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Lack of protection in Canada’s Flathead Valley threatens Waterton-Glacier International Peace Park

  • Published on Sep 24 2009 |
  • This article is tagged as: flathead, bc

CPAWS and other Conservation Groups Make Case to UN World Heritage Committee

Calgary, Alta—Leading conservation groups briefed reporters at 1 p.m. today in Calgary, before heading to Fernie, B.C., to advise UNESCO’s World Heritage Committee mission on threats to Waterton-Glacier International Peace Park. The media briefing provided reporters with an advance look at the case being presented to these international experts, exposing alarming mining and energy proposals in the adjacent Flathead River Valley in British Columbia.

Representatives from the groups—the Canadian Parks and Wilderness Society, Wildsight and Sierra Club BC—will present to the World Heritage Committee mission at noon Friday in Fernie, BC. Members of this international mission arrived in the area on Monday, and are spending this week investigating whether or not Waterton-Glacier should become a World Heritage Site in Danger because of BC’s land use plan for the adjoining Flathead River Valley.

“Coal strip mining and gold and phosphate exploration do not belong next to this internationally important area. It is so important to the international community that it has been designated a World Heritage Site, UNESCO Biosphere Reserves, and the world’s first International Peace Park,” said Eric Hebert-Daly, National Executive Director of the Canadian Parks and Wilderness Society. “Some places should simply be off-limits to mining and energy development, and BC’s Flathead River Valley is one of them.”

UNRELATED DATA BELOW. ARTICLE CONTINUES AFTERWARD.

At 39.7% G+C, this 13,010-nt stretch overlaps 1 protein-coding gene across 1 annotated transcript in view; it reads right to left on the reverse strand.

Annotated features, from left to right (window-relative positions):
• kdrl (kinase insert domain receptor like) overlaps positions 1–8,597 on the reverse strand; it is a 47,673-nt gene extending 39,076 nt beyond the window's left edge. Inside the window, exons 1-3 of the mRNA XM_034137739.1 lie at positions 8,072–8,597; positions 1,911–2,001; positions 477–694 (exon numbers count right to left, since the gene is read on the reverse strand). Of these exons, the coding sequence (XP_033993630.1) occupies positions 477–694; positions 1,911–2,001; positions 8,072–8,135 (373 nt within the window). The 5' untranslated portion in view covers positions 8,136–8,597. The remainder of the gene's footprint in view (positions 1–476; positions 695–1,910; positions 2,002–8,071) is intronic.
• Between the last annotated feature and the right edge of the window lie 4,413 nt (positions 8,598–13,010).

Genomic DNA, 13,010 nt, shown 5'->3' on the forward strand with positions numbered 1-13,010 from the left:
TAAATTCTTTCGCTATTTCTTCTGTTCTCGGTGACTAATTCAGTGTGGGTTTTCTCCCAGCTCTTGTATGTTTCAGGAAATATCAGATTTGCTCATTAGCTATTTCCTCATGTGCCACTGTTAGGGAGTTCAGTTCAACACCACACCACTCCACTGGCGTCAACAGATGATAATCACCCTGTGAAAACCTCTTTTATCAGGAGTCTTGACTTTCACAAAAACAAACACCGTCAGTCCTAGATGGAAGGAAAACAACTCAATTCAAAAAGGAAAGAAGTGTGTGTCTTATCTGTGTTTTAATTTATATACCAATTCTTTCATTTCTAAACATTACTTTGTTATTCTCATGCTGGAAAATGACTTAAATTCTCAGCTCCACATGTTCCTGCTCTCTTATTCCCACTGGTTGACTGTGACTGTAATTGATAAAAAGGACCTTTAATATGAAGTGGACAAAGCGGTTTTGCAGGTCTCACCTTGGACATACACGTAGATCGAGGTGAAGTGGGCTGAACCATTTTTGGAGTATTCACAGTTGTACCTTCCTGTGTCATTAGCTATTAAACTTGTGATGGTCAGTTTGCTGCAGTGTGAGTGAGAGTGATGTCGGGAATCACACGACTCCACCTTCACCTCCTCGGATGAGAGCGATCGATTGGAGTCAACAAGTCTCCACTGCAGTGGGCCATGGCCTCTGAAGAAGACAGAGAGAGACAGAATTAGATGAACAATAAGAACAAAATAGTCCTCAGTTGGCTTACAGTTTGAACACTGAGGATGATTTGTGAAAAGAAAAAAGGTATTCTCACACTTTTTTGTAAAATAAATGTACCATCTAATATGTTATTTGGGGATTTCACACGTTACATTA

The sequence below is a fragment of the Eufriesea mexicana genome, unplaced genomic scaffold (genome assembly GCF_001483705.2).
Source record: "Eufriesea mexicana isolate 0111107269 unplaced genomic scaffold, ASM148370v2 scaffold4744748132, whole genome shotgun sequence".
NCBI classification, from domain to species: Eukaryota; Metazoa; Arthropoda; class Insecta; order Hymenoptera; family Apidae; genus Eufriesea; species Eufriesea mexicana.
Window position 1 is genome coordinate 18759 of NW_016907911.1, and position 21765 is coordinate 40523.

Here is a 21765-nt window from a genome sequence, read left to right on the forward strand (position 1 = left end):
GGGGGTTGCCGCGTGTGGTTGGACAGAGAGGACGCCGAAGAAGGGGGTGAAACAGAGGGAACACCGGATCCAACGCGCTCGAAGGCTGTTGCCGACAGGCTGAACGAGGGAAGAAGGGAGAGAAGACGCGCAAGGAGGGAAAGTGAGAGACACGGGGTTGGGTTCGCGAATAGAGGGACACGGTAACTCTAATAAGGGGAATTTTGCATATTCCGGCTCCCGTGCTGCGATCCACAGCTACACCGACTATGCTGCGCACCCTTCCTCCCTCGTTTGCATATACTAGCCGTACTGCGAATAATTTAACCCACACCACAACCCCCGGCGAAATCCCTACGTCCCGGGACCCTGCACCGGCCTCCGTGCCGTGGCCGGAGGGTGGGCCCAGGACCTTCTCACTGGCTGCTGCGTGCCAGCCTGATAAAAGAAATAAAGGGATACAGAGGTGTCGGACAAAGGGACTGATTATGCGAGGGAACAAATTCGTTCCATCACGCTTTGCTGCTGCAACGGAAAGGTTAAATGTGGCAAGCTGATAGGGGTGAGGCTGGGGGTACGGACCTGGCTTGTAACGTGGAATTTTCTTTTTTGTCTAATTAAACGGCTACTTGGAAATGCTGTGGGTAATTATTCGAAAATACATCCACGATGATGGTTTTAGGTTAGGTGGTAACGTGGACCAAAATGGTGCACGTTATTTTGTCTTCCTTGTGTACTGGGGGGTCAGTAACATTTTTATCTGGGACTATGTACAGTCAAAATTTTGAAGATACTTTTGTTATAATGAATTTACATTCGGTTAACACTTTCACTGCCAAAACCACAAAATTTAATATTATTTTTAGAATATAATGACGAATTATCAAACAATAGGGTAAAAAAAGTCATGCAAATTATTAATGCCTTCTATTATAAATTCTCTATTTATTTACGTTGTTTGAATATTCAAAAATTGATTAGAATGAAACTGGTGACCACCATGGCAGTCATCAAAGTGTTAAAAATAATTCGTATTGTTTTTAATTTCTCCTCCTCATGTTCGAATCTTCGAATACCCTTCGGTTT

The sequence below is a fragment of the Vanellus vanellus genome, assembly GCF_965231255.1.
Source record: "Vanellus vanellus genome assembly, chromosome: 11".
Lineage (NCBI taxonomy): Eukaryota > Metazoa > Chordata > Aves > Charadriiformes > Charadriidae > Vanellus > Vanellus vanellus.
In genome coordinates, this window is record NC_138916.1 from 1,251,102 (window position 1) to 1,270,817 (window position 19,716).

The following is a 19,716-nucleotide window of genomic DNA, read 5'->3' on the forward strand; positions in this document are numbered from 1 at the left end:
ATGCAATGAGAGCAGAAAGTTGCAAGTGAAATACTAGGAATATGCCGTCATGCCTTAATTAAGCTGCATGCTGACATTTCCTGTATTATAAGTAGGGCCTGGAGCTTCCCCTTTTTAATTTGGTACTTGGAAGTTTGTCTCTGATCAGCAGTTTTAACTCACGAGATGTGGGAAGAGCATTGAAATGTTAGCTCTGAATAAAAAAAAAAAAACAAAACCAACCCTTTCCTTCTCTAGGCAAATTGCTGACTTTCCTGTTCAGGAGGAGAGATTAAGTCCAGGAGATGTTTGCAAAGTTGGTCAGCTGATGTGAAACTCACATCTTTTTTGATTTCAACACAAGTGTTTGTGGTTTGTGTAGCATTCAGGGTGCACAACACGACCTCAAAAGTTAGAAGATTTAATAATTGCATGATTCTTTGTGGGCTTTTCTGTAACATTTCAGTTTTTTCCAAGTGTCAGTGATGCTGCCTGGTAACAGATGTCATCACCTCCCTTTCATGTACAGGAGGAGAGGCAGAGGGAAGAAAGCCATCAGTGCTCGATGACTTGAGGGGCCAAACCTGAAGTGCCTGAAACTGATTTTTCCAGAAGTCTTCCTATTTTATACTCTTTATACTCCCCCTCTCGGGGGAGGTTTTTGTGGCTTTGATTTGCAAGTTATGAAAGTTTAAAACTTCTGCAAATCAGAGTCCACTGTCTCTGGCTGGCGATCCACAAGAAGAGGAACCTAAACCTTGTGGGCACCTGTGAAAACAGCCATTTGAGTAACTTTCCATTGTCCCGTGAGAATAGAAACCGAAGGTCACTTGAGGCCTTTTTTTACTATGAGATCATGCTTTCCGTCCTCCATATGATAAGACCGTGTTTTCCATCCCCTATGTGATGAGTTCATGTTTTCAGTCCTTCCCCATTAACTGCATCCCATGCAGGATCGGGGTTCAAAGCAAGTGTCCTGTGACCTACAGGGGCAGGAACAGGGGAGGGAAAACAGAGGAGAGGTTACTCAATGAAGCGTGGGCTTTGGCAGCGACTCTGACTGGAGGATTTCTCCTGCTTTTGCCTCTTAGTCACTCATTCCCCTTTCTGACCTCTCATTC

Last week, the groups disclosed that the BC government has approved gold exploration this fall near a headwaters stream of the Flathead River, which flows into Glacier National Park.

BC’s Environmental Assessment Office is considering a coal strip mine that would see pollutants and slag from the removal of 40 million tonnes of coal dumped into Foisey Creek, a Flathead River headwaters stream that is critical habitat for threatened bull trout which migrate from Glacier National Park.

“BC’s land use plan for the Flathead threatens Waterton-Glacier and puts this spectacular World Heritage Site at risk,” said Sarah Cox, Flathead Campaign Director for Sierra Club BC. “It’s unconscionable for the BC government to consider allowing coal strip mining and gold mining next to a World Heritage Site.”

“The Flathead provides critical habitat for rare and endangered species moving between Waterton-Glacier and Banff National Parks, like grizzlies and grey wolves,” said Casey Brennan, Southern Rockies Program Manager for Wildsight. “It’s the missing piece of Waterton-Glacier and part of the same Crown of the Continent ecosystem.”

The groups are calling for the lower one-third of the Flathead River Valley to become a National Park, and for a Wildlife Management Area in the rest of the valley and adjoining habitat.

The World Heritage Committee mission comes after 11 Canadian and US environmental groups petitioned the committee asking for the World Heritage Site in Danger designation due to mining and energy proposals in the Flathead River Valley, which abuts Waterton and the Alberta border.



Eric Hebert-Daly, Canadian Parks and Wilderness Society: (613) 899-7226 (Cell)

Casey Brennan, Wildsight: (250) 423-0402

Sarah Cox, Sierra Club BC: (250) 812-1762

For images and footage contact Carrie West, CPAWS-BC: (604) 685-7445, ext. 22